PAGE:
Islands Trust Council could soon be giving more attention to part of its strategic plan dealing with an important issue in its waters, the recovery and survival of the southern resident killer whale population.
During an update on the Gulf Islands National Park Reserve Advisory Committee on March 12, Saturna trustee Lee Middleton reported action items under the federal Oceans Protection Plan for 2020 are now in the consultation phase and are set to be enacted in June. He requested time on the next Trust Council agenda to discuss the plan more fully, noting it has complex layers. In the meantime he recommended that individual local Trust committees do what they could to support the federal government’s efforts on killer whale recovery, some of which have faced extreme opposition from the whale-watching industry.
“Pretty much everybody is admitting they’re part of the problem and seeking to do something about it. The people who aren’t are the whale-watching boats,” Middleton said. “To me, we’re not saying no whale watching. We’re saying you have to be real and admit that shadowing the J or K pod for every available daylight hour is a problematic activity.”
“On Saturna Island in the summer every day you see anything from 12 to 30 vessels all day shadowing whales,” he added. “The industry talks about themselves as being actually the sentinels, the guardians, and it’s B.S. I see it akin to the resource industry where it’s a cash grab: ‘The whales are not dead yet, we can sell tickets. Let’s do that as long as we’ve got a living population and then when they die we sell the boats.’”
The Saturna LTC has passed a resolution that supports harmonizing the regulation of B.C.’s whale-watching industry with that of Washington state, where stricter measures will be implemented in 2021. The LTC also passed a resolution supporting interim sanctuary zones located off Saturna and Pender islands, and enacted a “voluntary bylaw” on commercial shipping vessel slow-downs.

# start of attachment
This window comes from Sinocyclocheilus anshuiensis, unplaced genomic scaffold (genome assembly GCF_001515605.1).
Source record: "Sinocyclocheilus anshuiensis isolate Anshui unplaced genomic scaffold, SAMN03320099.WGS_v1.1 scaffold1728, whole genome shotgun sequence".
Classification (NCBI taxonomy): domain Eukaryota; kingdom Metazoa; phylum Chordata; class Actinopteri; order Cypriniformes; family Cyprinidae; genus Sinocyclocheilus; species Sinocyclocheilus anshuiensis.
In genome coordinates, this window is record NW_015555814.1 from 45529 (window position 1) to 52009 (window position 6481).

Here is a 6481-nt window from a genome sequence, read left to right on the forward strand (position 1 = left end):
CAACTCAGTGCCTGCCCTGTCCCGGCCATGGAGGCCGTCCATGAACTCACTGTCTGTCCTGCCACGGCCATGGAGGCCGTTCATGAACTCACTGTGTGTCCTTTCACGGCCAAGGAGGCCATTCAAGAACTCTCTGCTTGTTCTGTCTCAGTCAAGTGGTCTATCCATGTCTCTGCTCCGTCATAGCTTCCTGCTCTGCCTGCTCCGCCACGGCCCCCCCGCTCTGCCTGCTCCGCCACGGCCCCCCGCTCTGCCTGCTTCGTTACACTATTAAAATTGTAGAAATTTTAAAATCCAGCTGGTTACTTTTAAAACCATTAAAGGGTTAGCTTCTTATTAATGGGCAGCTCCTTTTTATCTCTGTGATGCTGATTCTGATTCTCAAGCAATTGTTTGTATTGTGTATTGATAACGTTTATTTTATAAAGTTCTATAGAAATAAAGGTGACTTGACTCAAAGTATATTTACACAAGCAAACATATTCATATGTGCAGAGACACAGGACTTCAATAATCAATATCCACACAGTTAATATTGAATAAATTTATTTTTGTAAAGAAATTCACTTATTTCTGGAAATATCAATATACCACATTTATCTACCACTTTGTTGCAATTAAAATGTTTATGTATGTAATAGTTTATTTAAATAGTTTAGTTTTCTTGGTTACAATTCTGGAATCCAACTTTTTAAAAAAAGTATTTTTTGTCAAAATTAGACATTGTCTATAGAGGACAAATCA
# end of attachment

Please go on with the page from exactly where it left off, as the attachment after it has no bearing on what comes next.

Middleton encouraged other communities to take the same steps, if only to signal the importance of the issue.
“I would really appreciate it if other local Trust committees would consider passing resolutions on regulating the whale-watching industry,” added Middleton’s fellow Saturna trustee Paul Brent. “Their behaviour is obnoxious, and I think if we can advocate for whale-watching permitting and regulation, it won’t stop it from happening, it would just give it some teeth, and it would be really really appreciated by the southern resident killer whales.”
Middleton said there are additional areas of interface between the Islands Trust’s strategic plan and budget and the federal government’s work, pointing to an eelgrass mapping project the Trust is partnering on as a prime example. While the Trust is ready to commit its $50,000 to the work, nonprofit group Sea Change failed to receive its federal funding in this cycle.
“To me it seems that that would be the simplest of asks of DFO and Transport Canada to have that work completed because obviously it’s critical forage habitat for one of the four primary threats to the southern resident killer whales, and that’s prey availability,” Middleton said. “And so I think it’s time for us to become more coordinated with this initiative of the provincial and federal governments.”